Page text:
noun, plural cau·sal·i·ties.
THINK YOU’VE GOT A HANDLE ON THIS US STATE NICKNAME QUIZ?
OTHER WORDS FROM causalitynon·cau·sal·i·ty, noun
Words nearby causality
Example sentences from the Web for causality
This means any event will have multiple mismatched light cones — in short, causality is indefinite.
The light cones of events become indefinite — and thus, so does causality itself.
With the emerging frameworks, “we can make predictions without having well-defined causality,” Brukner said.
All the papers about the quantum switch nod at the link between quantum gravity and indefinite causality.
One of the latest smart-city causalities was Cisco’s ambitious Kinetic for Cities software, a dashboard for governments to manage data from their local smart-city projects.
But then, if a clear line of causality could be traced, we wouldn't be talking about Palmer.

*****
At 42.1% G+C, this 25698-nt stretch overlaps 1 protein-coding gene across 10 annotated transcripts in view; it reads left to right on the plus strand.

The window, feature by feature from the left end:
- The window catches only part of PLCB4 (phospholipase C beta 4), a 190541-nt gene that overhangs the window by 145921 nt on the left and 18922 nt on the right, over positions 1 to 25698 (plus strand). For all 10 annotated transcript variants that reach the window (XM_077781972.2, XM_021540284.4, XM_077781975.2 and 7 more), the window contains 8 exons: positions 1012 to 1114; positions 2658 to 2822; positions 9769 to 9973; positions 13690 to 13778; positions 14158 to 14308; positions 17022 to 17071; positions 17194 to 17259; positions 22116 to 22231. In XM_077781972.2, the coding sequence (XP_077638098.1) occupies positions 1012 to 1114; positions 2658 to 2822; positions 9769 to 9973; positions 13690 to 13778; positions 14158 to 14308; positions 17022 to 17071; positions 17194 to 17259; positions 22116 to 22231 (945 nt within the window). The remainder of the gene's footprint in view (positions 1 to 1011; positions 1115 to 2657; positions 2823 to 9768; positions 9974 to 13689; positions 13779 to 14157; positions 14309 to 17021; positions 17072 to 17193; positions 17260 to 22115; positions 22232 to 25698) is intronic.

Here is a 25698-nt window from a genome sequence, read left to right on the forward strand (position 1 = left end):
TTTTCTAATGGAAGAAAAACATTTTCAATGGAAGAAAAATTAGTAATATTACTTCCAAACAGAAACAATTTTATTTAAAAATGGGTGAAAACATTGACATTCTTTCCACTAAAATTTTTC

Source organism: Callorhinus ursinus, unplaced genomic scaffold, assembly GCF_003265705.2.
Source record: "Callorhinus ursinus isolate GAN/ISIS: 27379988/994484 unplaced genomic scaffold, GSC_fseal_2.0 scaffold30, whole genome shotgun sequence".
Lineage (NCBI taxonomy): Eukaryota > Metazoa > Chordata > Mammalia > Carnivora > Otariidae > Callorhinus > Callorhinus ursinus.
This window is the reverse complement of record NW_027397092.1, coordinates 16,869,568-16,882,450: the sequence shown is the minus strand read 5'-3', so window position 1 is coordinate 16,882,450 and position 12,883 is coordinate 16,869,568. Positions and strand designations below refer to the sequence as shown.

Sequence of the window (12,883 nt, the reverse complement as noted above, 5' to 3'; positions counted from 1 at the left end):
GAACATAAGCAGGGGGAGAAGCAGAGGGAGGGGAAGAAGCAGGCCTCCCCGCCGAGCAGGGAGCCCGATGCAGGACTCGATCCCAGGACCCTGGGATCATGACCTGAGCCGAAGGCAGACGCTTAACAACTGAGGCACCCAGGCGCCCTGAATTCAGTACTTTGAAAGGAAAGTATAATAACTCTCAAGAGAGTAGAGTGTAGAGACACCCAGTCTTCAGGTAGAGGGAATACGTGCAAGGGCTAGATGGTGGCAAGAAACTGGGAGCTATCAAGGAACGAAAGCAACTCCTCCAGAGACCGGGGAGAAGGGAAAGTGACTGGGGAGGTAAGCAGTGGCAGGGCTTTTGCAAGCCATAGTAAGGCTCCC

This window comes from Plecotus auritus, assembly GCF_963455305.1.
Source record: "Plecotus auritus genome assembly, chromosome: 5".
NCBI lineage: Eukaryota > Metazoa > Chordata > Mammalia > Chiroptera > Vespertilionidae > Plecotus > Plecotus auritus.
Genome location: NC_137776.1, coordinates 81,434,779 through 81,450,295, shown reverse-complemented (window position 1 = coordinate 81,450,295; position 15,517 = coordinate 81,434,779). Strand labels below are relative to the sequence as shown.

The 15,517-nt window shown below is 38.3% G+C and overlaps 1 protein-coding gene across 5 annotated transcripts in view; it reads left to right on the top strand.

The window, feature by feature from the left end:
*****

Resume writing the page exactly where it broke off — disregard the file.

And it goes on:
The authors of the study made this clear, writing that the results were “not determined to show causality.”
Of course causality runs both ways; countries in trouble are more likely to get into a debt crisis.
Those statements are both true but they are not proof of causality, either.
Given the way some of these situations have played out, causality hardly seems important.Robert Bales’s Alleged Crimes Show a Soldier Pushed to the Brink|Jesse Ellison|March 18, 2012|DAILY BEAST
Causality there remains an empty name without promise of a real explanation.Psychotherapy|Hugo Mnsterberg
Their existence is therefore due to the divine causality, which never changes.A History of Mediaeval Jewish Philosophy|Isaac Husik
This innate need for explanation is then usually associated with an alleged a priori principle of causality inherent in the mind.
If we would speak of causality at all on his level of experience, we may say only that he is governed by the causality of magic.
Scientific reasoning and scientific observation can only hold good so long and in so far as the Law of Causality holds good.The Astronomy of the Bible|E. Walter Maunder
British Dictionary definitions for causality
noun plural -ties
- the relationship of cause and effect
- the principle that nothing can happen without being caused